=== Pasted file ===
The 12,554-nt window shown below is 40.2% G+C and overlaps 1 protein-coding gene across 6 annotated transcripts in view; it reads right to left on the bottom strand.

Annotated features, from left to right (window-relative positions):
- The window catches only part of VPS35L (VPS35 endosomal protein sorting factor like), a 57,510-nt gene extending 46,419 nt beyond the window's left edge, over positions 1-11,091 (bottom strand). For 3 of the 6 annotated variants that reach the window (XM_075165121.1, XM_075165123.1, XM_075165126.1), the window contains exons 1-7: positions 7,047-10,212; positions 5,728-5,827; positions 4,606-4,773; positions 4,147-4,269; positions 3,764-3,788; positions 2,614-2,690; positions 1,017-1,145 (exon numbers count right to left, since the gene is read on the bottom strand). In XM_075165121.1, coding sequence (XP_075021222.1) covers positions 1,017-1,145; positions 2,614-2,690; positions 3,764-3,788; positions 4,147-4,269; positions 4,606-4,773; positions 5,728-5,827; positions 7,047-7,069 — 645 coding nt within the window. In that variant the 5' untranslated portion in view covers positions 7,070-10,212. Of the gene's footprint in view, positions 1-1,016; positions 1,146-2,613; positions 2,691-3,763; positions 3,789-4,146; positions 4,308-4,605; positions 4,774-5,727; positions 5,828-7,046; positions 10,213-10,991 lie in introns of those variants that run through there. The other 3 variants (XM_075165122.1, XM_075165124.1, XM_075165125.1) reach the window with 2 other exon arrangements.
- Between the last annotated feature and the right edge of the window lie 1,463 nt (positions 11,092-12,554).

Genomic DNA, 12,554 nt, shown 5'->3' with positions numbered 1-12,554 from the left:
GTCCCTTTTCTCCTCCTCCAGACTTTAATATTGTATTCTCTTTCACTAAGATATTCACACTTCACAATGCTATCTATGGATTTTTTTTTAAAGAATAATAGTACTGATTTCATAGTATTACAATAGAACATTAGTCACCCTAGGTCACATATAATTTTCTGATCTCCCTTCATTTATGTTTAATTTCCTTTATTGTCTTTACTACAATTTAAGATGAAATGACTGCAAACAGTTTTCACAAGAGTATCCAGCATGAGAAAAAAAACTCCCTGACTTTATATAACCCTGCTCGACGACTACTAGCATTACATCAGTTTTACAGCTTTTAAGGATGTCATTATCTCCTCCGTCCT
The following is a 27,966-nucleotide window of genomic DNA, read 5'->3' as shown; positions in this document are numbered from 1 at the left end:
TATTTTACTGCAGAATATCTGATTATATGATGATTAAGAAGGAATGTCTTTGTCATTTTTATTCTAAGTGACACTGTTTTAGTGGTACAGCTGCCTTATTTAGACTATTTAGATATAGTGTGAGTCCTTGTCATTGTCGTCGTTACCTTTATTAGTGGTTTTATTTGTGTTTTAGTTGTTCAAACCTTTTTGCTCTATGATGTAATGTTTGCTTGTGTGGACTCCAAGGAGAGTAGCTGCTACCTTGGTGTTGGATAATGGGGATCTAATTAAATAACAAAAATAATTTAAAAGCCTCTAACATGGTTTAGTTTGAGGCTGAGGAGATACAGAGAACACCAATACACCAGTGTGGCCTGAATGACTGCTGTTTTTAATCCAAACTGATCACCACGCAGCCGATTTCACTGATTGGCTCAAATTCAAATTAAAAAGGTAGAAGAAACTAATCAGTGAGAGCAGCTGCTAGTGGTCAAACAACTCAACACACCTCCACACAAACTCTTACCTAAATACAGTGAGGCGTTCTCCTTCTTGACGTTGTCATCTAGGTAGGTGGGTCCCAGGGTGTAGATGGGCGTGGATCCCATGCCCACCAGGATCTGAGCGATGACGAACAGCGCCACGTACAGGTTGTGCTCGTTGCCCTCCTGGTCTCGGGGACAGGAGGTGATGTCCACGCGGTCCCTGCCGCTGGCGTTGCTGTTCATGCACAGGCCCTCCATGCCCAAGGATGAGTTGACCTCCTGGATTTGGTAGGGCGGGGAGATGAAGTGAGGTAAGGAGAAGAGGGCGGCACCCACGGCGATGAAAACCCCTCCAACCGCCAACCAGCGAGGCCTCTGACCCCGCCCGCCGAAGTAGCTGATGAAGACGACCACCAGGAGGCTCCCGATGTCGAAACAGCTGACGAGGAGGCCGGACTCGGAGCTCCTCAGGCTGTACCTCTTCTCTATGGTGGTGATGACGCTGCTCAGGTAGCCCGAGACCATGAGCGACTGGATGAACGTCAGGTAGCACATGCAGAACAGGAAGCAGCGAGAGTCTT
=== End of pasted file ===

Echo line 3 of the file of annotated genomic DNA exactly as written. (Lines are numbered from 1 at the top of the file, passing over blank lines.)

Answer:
- The window catches only part of VPS35L (VPS35 endosomal protein sorting factor like), a 57,510-nt gene extending 46,419 nt beyond the window's left edge, over positions 1-11,091 (bottom strand). For 3 of the 6 annotated variants that reach the window (XM_075165121.1, XM_075165123.1, XM_075165126.1), the window contains exons 1-7: positions 7,047-10,212; positions 5,728-5,827; positions 4,606-4,773; positions 4,147-4,269; positions 3,764-3,788; positions 2,614-2,690; positions 1,017-1,145 (exon numbers count right to left, since the gene is read on the bottom strand). In XM_075165121.1, coding sequence (XP_075021222.1) covers positions 1,017-1,145; positions 2,614-2,690; positions 3,764-3,788; positions 4,147-4,269; positions 4,606-4,773; positions 5,728-5,827; positions 7,047-7,069 — 645 coding nt within the window. In that variant the 5' untranslated portion in view covers positions 7,070-10,212. Of the gene's footprint in view, positions 1-1,016; positions 1,146-2,613; positions 2,691-3,763; positions 3,789-4,146; positions 4,308-4,605; positions 4,774-5,727; positions 5,828-7,046; positions 10,213-10,991 lie in introns of those variants that run through there. The other 3 variants (XM_075165122.1, XM_075165124.1, XM_075165125.1) reach the window with 2 other exon arrangements.